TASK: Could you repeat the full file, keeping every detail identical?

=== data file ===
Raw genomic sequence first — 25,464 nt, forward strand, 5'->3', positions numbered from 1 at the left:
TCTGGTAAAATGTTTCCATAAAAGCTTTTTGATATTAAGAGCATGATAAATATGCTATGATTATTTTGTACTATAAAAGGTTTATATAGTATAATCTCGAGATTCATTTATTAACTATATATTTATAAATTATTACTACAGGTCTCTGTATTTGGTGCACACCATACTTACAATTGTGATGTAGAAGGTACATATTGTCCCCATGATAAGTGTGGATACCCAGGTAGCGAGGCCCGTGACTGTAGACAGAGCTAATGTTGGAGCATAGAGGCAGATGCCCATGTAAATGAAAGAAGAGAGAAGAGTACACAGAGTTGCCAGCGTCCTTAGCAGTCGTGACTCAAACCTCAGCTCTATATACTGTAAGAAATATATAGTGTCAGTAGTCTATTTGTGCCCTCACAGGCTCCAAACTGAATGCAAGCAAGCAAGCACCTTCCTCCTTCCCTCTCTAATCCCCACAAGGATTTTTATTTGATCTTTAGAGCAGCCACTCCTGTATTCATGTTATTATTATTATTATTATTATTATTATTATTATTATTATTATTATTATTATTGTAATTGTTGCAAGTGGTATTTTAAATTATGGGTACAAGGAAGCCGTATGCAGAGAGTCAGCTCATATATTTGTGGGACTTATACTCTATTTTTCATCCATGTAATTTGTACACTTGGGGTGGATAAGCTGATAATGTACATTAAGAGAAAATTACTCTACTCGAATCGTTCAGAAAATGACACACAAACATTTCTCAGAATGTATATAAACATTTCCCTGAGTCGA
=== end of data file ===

Raw genomic sequence first — 25,464 nt, forward strand, 5'->3', positions numbered from 1 at the left:
TCTGGTAAAATGTTTCCATAAAAGCTTTTTGATATTAAGAGCATGATAAATATGCTATGATTATTTTGTACTATAAAAGGTTTATATAGTATAATCTCGAGATTCATTTATTAACTATATATTTATAAATTATTACTACAGGTCTCTGTATTTGGTGCACACCATACTTACAATTGTGATGTAGAAGGTACATATTGTCCCCATGATAAGTGTGGATACCCAGGTAGCGAGGCCCGTGACTGTAGACAGAGCTAATGTTGGAGCATAGAGGCAGATGCCCATGTAAATGAAAGAAGAGAGAAGAGTACACAGAGTTGCCAGCGTCCTTAGCAGTCGTGACTCAAACCTCAGCTCTATATACTGTAAGAAATATATAGTGTCAGTAGTCTATTTGTGCCCTCACAGGCTCCAAACTGAATGCAAGCAAGCAAGCACCTTCCTCCTTCCCTCTCTAATCCCCACAAGGATTTTTATTTGATCTTTAGAGCAGCCACTCCTGTATTCATGTTATTATTATTATTATTATTATTATTATTATTATTATTATTATTATTATTATTGTAATTGTTGCAAGTGGTATTTTAAATTATGGGTACAAGGAAGCCGTATGCAGAGAGTCAGCTCATATATTTGTGGGACTTATACTCTATTTTTCATCCATGTAATTTGTACACTTGGGGTGGATAAGCTGATAATGTACATTAAGAGAAAATTACTCTACTCGAATCGTTCAGAAAATGACACACAAACATTTCTCAGAATGTATATAAACATTTCCCTGAGTCGA